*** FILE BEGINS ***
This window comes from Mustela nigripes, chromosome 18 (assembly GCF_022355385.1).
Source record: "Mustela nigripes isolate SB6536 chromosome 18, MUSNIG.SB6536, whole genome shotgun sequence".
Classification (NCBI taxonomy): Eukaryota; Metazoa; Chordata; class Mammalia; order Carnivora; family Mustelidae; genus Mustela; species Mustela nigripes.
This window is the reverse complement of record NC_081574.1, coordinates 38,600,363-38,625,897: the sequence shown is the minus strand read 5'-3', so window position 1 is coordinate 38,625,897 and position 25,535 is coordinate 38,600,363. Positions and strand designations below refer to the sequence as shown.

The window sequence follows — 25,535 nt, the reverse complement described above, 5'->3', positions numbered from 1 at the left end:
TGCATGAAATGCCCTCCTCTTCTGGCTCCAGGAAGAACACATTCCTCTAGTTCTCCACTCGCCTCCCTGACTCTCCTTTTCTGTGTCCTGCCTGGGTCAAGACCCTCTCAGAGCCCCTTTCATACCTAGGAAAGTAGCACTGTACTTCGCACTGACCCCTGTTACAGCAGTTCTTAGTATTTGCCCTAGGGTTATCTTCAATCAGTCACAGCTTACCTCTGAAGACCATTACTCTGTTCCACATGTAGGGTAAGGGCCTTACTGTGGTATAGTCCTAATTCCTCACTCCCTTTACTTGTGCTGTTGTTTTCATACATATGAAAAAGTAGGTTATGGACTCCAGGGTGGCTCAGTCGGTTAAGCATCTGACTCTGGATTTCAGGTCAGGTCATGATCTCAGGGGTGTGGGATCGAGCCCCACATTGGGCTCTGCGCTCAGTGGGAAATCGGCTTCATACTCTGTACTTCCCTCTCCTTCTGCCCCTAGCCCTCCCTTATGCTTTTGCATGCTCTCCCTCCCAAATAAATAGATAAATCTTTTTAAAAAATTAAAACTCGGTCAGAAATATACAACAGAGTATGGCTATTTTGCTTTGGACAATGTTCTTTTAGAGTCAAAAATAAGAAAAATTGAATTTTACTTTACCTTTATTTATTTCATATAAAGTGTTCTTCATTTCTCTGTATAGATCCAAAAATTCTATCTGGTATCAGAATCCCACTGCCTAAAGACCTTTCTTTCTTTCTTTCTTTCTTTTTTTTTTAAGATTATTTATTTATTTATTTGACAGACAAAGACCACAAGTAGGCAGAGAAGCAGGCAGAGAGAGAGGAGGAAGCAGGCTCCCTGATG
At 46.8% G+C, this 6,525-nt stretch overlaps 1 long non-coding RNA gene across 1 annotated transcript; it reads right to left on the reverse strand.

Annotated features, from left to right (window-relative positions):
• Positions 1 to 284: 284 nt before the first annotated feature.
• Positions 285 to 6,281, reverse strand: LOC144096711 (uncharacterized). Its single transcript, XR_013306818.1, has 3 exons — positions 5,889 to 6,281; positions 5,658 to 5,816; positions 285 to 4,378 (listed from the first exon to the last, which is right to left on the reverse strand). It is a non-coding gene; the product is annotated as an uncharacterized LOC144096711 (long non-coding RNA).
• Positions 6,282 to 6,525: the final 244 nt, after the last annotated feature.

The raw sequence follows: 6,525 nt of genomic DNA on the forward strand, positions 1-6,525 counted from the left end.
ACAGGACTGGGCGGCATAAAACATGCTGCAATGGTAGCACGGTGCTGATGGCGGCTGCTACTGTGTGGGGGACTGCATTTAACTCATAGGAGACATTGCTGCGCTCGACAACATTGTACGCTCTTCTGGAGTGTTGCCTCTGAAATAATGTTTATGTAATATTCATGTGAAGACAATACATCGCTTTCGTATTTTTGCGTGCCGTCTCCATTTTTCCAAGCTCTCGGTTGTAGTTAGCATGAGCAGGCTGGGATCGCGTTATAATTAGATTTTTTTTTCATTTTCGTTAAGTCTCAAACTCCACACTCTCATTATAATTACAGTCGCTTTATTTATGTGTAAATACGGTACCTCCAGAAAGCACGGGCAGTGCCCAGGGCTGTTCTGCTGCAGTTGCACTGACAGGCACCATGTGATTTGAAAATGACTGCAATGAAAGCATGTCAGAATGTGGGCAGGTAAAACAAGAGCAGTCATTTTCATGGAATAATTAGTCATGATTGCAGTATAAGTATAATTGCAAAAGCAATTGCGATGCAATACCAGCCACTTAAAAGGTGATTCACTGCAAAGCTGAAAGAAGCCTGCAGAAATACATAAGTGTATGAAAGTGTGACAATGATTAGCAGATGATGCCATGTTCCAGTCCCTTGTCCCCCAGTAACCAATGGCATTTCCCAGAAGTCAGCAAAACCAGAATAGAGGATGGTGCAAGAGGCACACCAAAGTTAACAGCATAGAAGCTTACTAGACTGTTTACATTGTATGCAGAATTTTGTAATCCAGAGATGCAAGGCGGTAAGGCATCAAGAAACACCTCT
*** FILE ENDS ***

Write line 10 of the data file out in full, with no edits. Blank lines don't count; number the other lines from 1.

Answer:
• Positions 285 to 6,281, reverse strand: LOC144096711 (uncharacterized). Its single transcript, XR_013306818.1, has 3 exons — positions 5,889 to 6,281; positions 5,658 to 5,816; positions 285 to 4,378 (listed from the first exon to the last, which is right to left on the reverse strand). It is a non-coding gene; the product is annotated as an uncharacterized LOC144096711 (long non-coding RNA).